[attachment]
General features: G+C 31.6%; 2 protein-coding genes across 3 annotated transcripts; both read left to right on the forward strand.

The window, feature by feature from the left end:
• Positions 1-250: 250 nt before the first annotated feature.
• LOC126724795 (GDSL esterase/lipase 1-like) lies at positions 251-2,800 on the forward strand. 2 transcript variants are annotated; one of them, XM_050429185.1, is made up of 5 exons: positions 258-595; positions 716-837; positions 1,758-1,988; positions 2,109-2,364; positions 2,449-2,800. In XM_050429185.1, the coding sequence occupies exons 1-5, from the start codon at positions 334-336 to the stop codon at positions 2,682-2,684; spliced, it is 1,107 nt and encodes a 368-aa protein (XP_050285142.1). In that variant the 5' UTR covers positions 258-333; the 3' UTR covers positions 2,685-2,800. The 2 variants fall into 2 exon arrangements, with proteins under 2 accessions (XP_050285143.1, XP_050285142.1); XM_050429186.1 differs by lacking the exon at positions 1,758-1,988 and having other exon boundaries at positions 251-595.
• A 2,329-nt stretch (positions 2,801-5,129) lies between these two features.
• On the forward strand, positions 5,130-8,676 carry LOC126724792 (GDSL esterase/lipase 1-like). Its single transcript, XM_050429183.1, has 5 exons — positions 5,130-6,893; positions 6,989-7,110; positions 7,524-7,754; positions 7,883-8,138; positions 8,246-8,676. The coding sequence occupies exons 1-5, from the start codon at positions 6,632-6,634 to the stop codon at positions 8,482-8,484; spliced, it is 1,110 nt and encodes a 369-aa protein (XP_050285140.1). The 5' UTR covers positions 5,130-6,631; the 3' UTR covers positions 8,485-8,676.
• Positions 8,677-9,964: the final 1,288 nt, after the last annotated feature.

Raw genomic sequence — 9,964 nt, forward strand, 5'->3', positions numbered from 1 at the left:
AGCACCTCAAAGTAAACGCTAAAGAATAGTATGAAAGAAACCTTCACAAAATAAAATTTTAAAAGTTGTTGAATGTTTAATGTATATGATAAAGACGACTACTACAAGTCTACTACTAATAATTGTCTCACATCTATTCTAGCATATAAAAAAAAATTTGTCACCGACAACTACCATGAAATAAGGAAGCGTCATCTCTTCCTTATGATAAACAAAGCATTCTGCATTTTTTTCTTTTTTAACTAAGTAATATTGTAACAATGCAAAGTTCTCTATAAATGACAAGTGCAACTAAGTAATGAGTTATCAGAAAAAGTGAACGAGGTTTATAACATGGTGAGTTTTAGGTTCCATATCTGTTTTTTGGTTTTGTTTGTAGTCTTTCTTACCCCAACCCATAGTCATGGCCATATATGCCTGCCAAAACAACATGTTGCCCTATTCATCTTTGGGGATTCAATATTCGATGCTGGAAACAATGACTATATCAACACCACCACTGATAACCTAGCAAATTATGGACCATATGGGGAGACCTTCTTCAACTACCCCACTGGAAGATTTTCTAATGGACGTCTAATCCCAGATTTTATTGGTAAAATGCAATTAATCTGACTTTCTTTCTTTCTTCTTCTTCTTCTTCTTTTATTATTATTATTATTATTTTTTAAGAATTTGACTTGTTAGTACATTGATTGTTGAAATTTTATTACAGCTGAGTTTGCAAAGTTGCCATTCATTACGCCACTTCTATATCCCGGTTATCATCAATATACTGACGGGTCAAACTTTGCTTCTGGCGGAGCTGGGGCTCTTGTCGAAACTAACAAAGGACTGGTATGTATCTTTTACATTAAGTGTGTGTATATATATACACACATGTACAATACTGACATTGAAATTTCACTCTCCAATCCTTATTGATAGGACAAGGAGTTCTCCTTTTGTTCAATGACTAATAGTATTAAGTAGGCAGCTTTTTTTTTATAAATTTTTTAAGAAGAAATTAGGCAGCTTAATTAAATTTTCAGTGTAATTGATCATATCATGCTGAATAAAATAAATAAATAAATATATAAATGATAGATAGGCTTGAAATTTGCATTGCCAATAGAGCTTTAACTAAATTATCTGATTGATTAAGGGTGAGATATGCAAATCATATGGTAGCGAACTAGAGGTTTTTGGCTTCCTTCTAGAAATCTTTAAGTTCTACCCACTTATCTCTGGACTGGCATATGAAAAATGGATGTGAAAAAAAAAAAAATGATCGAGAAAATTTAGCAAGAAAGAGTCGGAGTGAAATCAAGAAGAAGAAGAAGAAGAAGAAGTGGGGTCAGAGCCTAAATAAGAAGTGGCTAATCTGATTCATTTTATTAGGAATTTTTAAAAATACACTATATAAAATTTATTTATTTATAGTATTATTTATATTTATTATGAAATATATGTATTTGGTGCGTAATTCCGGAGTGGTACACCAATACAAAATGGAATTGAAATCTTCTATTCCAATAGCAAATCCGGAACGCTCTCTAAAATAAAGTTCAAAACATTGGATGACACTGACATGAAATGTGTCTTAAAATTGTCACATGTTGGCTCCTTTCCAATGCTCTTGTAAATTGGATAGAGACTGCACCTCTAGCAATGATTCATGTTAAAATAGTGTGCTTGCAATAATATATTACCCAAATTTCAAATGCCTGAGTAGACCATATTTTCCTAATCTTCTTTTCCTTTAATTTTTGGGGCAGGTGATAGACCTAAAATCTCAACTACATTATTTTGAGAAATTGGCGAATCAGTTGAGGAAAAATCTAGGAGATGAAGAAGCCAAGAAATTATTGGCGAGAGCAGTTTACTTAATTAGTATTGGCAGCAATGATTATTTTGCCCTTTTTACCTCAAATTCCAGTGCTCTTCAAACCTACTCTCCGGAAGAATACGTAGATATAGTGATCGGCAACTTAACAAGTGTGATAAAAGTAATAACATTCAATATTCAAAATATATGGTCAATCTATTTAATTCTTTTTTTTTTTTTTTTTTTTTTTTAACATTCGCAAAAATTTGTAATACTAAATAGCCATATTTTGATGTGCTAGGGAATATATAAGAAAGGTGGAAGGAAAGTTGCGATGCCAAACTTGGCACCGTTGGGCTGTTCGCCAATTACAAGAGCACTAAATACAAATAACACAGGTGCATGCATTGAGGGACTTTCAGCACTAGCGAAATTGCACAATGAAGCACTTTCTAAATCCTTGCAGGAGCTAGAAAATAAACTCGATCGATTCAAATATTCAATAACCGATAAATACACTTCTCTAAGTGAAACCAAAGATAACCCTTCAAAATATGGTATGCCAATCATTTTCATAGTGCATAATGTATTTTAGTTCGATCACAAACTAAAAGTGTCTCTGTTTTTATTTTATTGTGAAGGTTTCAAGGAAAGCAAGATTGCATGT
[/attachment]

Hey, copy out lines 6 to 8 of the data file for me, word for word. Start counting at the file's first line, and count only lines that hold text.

• On the forward strand, positions 5,130-8,676 carry LOC126724792 (GDSL esterase/lipase 1-like). Its single transcript, XM_050429183.1, has 5 exons — positions 5,130-6,893; positions 6,989-7,110; positions 7,524-7,754; positions 7,883-8,138; positions 8,246-8,676. The coding sequence occupies exons 1-5, from the start codon at positions 6,632-6,634 to the stop codon at positions 8,482-8,484; spliced, it is 1,110 nt and encodes a 369-aa protein (XP_050285140.1). The 5' UTR covers positions 5,130-6,631; the 3' UTR covers positions 8,485-8,676.
• Positions 8,677-9,964: the final 1,288 nt, after the last annotated feature.

Raw genomic sequence — 9,964 nt, forward strand, 5'->3', positions numbered from 1 at the left: